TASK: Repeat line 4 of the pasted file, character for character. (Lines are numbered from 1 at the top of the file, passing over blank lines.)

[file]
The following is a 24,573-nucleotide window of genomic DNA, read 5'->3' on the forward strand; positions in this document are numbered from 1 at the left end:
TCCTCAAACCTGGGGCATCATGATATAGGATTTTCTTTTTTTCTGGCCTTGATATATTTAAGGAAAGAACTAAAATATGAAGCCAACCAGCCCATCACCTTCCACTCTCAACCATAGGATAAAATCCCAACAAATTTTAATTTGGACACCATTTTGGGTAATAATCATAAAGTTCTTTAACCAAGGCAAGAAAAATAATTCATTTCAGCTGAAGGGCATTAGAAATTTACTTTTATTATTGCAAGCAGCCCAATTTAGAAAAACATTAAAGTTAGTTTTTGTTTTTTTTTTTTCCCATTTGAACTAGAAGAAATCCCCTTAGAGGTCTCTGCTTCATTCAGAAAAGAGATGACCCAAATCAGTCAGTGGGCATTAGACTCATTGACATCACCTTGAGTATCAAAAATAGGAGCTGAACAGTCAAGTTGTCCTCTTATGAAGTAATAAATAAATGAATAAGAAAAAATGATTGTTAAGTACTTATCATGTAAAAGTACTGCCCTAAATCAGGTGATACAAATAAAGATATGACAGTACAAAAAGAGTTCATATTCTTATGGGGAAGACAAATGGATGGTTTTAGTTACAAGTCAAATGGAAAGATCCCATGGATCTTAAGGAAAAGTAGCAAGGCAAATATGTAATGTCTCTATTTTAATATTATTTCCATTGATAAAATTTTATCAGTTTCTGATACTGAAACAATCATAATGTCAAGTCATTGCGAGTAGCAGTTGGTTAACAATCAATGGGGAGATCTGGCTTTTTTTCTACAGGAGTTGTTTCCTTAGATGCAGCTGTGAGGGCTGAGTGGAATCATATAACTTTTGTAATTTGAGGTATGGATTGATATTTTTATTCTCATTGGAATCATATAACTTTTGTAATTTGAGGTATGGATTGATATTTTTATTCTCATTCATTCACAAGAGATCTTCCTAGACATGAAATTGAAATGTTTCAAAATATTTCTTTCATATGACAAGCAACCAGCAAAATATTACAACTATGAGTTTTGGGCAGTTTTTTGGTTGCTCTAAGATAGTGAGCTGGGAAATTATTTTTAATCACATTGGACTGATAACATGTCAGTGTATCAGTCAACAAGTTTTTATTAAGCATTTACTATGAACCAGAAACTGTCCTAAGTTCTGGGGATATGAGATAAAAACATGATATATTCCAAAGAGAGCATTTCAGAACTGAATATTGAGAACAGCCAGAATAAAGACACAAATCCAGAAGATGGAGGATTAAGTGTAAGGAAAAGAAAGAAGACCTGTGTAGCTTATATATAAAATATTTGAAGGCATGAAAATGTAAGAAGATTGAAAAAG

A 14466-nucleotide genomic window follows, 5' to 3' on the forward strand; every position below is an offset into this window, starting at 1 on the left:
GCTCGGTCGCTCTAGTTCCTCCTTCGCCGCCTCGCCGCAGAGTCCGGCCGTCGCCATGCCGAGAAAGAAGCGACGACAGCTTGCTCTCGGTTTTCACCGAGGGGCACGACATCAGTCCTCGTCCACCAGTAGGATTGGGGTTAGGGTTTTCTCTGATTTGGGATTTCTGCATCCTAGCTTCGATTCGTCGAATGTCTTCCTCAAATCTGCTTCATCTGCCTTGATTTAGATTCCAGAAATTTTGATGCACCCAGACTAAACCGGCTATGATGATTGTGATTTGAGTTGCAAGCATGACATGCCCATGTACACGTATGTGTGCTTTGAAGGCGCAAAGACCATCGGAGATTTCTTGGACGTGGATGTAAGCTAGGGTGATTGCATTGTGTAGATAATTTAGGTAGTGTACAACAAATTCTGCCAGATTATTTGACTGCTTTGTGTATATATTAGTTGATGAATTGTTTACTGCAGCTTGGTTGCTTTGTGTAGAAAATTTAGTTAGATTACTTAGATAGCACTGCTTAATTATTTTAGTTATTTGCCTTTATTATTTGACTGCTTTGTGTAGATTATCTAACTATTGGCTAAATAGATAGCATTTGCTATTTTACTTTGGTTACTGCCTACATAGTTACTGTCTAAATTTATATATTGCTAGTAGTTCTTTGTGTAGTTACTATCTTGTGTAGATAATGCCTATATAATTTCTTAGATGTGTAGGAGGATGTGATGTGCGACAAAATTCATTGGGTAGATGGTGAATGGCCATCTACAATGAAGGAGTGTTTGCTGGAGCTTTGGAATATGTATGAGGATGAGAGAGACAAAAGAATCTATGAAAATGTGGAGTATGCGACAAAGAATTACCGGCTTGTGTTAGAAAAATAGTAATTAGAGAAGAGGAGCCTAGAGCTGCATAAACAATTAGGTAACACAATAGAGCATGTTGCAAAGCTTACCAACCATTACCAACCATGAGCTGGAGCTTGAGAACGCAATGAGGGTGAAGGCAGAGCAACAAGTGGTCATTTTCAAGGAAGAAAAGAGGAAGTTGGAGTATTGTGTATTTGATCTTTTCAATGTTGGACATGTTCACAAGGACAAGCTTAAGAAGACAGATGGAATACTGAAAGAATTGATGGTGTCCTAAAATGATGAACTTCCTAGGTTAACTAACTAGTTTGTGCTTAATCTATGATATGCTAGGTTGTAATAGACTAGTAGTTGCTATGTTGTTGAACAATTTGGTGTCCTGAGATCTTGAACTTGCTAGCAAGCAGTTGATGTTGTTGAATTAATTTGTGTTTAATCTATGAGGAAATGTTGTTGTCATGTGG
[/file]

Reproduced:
GCTCGGTCGCTCTAGTTCCTCCTTCGCCGCCTCGCCGCAGAGTCCGGCCGTCGCCATGCCGAGAAAGAAGCGACGACAGCTTGCTCTCGGTTTTCACCGAGGGGCACGACATCAGTCCTCGTCCACCAGTAGGATTGGGGTTAGGGTTTTCTCTGATTTGGGATTTCTGCATCCTAGCTTCGATTCGTCGAATGTCTTCCTCAAATCTGCTTCATCTGCCTTGATTTAGATTCCAGAAATTTTGATGCACCCAGACTAAACCGGCTATGATGATTGTGATTTGAGTTGCAAGCATGACATGCCCATGTACACGTATGTGTGCTTTGAAGGCGCAAAGACCATCGGAGATTTCTTGGACGTGGATGTAAGCTAGGGTGATTGCATTGTGTAGATAATTTAGGTAGTGTACAACAAATTCTGCCAGATTATTTGACTGCTTTGTGTATATATTAGTTGATGAATTGTTTACTGCAGCTTGGTTGCTTTGTGTAGAAAATTTAGTTAGATTACTTAGATAGCACTGCTTAATTATTTTAGTTATTTGCCTTTATTATTTGACTGCTTTGTGTAGATTATCTAACTATTGGCTAAATAGATAGCATTTGCTATTTTACTTTGGTTACTGCCTACATAGTTACTGTCTAAATTTATATATTGCTAGTAGTTCTTTGTGTAGTTACTATCTTGTGTAGATAATGCCTATATAATTTCTTAGATGTGTAGGAGGATGTGATGTGCGACAAAATTCATTGGGTAGATGGTGAATGGCCATCTACAATGAAGGAGTGTTTGCTGGAGCTTTGGAATATGTATGAGGATGAGAGAGACAAAAGAATCTATGAAAATGTGGAGTATGCGACAAAGAATTACCGGCTTGTGTTAGAAAAATAGTAATTAGAGAAGAGGAGCCTAGAGCTGCATAAACAATTAGGTAACACAATAGAGCATGTTGCAAAGCTTACCAACCATTACCAACCATGAGCTGGAGCTTGAGAACGCAATGAGGGTGAAGGCAGAGCAACAAGTGGTCATTTTCAAGGAAGAAAAGAGGAAGTTGGAGTATTGTGTATTTGATCTTTTCAATGTTGGACATGTTCACAAGGACAAGCTTAAGAAGACAGATGGAATACTGAAAGAATTGATGGTGTCCTAAAATGATGAACTTCCTAGGTTAACTAACTAGTTTGTGCTTAATCTATGATATGCTAGGTTGTAATAGACTAGTAGTTGCTATGTTGTTGAACAATTTGGTGTCCTGAGATCTTGAACTTGCTAGCAAGCAGTTGATGTTGTTGAATTAATTTGTGTTTAATCTATGAGGAAATGTTGTTGTCATGTGG